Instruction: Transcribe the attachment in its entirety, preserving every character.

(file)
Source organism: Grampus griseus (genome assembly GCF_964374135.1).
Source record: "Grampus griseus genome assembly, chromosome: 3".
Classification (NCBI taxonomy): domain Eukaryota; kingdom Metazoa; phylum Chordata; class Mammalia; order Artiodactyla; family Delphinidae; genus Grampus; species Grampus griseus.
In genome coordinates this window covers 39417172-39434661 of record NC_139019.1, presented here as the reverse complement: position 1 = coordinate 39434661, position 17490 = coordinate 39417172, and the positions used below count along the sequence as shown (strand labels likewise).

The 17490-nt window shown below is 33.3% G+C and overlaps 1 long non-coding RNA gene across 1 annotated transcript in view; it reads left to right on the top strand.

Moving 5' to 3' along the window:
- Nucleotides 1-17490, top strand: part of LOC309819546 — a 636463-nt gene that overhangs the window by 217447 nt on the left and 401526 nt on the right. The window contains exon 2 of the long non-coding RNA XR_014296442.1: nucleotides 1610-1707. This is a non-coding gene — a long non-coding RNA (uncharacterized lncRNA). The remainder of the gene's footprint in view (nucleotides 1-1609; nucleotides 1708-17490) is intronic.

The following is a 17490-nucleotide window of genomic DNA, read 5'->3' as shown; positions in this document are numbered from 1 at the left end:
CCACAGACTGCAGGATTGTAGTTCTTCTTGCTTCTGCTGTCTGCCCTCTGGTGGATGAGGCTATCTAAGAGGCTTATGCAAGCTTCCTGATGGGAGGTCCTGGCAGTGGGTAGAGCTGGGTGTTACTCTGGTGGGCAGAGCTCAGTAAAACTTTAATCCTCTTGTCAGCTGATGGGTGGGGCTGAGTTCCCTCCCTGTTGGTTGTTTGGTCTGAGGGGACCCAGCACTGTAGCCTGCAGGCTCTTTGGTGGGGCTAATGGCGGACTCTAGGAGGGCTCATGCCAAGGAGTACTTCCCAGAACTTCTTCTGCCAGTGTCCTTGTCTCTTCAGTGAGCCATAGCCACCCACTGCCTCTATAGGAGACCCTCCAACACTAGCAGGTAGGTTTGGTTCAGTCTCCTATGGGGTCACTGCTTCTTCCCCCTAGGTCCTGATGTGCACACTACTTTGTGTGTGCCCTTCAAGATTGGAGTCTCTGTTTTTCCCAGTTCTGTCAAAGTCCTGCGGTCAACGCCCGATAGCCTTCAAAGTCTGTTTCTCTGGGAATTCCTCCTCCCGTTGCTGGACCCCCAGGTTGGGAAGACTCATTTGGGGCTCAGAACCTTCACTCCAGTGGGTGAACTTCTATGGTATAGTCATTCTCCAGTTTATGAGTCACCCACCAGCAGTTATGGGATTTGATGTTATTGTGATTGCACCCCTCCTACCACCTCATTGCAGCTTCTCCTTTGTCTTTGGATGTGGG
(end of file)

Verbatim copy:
Source organism: Grampus griseus (genome assembly GCF_964374135.1).
Source record: "Grampus griseus genome assembly, chromosome: 3".
Classification (NCBI taxonomy): domain Eukaryota; kingdom Metazoa; phylum Chordata; class Mammalia; order Artiodactyla; family Delphinidae; genus Grampus; species Grampus griseus.
In genome coordinates this window covers 39417172-39434661 of record NC_139019.1, presented here as the reverse complement: position 1 = coordinate 39434661, position 17490 = coordinate 39417172, and the positions used below count along the sequence as shown (strand labels likewise).

The 17490-nt window shown below is 33.3% G+C and overlaps 1 long non-coding RNA gene across 1 annotated transcript in view; it reads left to right on the top strand.

Moving 5' to 3' along the window:
- Nucleotides 1-17490, top strand: part of LOC309819546 — a 636463-nt gene that overhangs the window by 217447 nt on the left and 401526 nt on the right. The window contains exon 2 of the long non-coding RNA XR_014296442.1: nucleotides 1610-1707. This is a non-coding gene — a long non-coding RNA (uncharacterized lncRNA). The remainder of the gene's footprint in view (nucleotides 1-1609; nucleotides 1708-17490) is intronic.

The following is a 17490-nucleotide window of genomic DNA, read 5'->3' as shown; positions in this document are numbered from 1 at the left end:
CCACAGACTGCAGGATTGTAGTTCTTCTTGCTTCTGCTGTCTGCCCTCTGGTGGATGAGGCTATCTAAGAGGCTTATGCAAGCTTCCTGATGGGAGGTCCTGGCAGTGGGTAGAGCTGGGTGTTACTCTGGTGGGCAGAGCTCAGTAAAACTTTAATCCTCTTGTCAGCTGATGGGTGGGGCTGAGTTCCCTCCCTGTTGGTTGTTTGGTCTGAGGGGACCCAGCACTGTAGCCTGCAGGCTCTTTGGTGGGGCTAATGGCGGACTCTAGGAGGGCTCATGCCAAGGAGTACTTCCCAGAACTTCTTCTGCCAGTGTCCTTGTCTCTTCAGTGAGCCATAGCCACCCACTGCCTCTATAGGAGACCCTCCAACACTAGCAGGTAGGTTTGGTTCAGTCTCCTATGGGGTCACTGCTTCTTCCCCCTAGGTCCTGATGTGCACACTACTTTGTGTGTGCCCTTCAAGATTGGAGTCTCTGTTTTTCCCAGTTCTGTCAAAGTCCTGCGGTCAACGCCCGATAGCCTTCAAAGTCTGTTTCTCTGGGAATTCCTCCTCCCGTTGCTGGACCCCCAGGTTGGGAAGACTCATTTGGGGCTCAGAACCTTCACTCCAGTGGGTGAACTTCTATGGTATAGTCATTCTCCAGTTTATGAGTCACCCACCAGCAGTTATGGGATTTGATGTTATTGTGATTGCACCCCTCCTACCACCTCATTGCAGCTTCTCCTTTGTCTTTGGATGTGGG